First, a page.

8. Introduction • Despite a wide variety of treatments, pain management is challenging and often inadequate • Early and accurate assessment are the most important aspects of effective management • Inaccurate assessment of pain is a frequent underlying cause of inadequate treatment

  9. Introduction • Oligoanalgesia: Inadequate treatment of pain • Patient satisfaction with ED treatment often depends on: • Accurate assessment of pain • Effective treatment of pain • Discharge planning for pain relief

  10. Introduction: Sex, Gender, and Pain • Various studies have shown increased risk for severe pain in females, including: • Decreased pain sensitivity • Increased pain facilitation • Decreased pain inhibition compared to men • ED studies have found that women are less likely than men to receive pain medication

  11. Introduction: Sex, Gender, and Pain • Several different mechanisms have been hypothesized to explain differences in pain perception, including: • Endogenous opioid function • Genetic factors • Pain coping • Catastrophizing • Gender roles • Sex hormones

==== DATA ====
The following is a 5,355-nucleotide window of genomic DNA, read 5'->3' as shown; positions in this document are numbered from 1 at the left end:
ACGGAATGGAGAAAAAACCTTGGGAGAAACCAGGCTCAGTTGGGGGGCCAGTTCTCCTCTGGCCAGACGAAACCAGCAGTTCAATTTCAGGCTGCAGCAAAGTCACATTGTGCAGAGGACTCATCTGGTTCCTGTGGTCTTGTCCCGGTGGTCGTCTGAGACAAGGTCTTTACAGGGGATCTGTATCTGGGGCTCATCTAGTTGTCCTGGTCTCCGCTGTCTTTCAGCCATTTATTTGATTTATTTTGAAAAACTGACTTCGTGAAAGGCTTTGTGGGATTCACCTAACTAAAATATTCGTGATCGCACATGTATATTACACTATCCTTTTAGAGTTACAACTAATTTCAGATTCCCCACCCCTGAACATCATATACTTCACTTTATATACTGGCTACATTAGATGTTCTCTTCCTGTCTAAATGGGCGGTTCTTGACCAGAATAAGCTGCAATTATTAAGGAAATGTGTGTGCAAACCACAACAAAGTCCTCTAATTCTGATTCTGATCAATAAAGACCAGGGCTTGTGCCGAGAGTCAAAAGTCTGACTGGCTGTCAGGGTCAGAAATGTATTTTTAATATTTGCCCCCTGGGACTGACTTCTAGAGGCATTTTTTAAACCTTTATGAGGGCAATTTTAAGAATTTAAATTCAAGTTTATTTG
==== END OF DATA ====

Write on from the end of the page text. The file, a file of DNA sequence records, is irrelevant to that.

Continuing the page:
12. Introduction: Sex, Gender, and Pain • There may be no difference in how men and women experience pain • Difference could lie in pain expression - due to differences in communication, gendered social expectations • Alternatively, there may be a physiological difference in the degree of perceived pain between sexes

  13. Introduction: Sex, Gender, and Pain • Differences in pain management are likely caused by a confluence of factors, including: • How pain is perceived and expressed • How pain is assessed by providers • Differing responses to pain treatments • It is presently unknown to what extent each of these factors is involved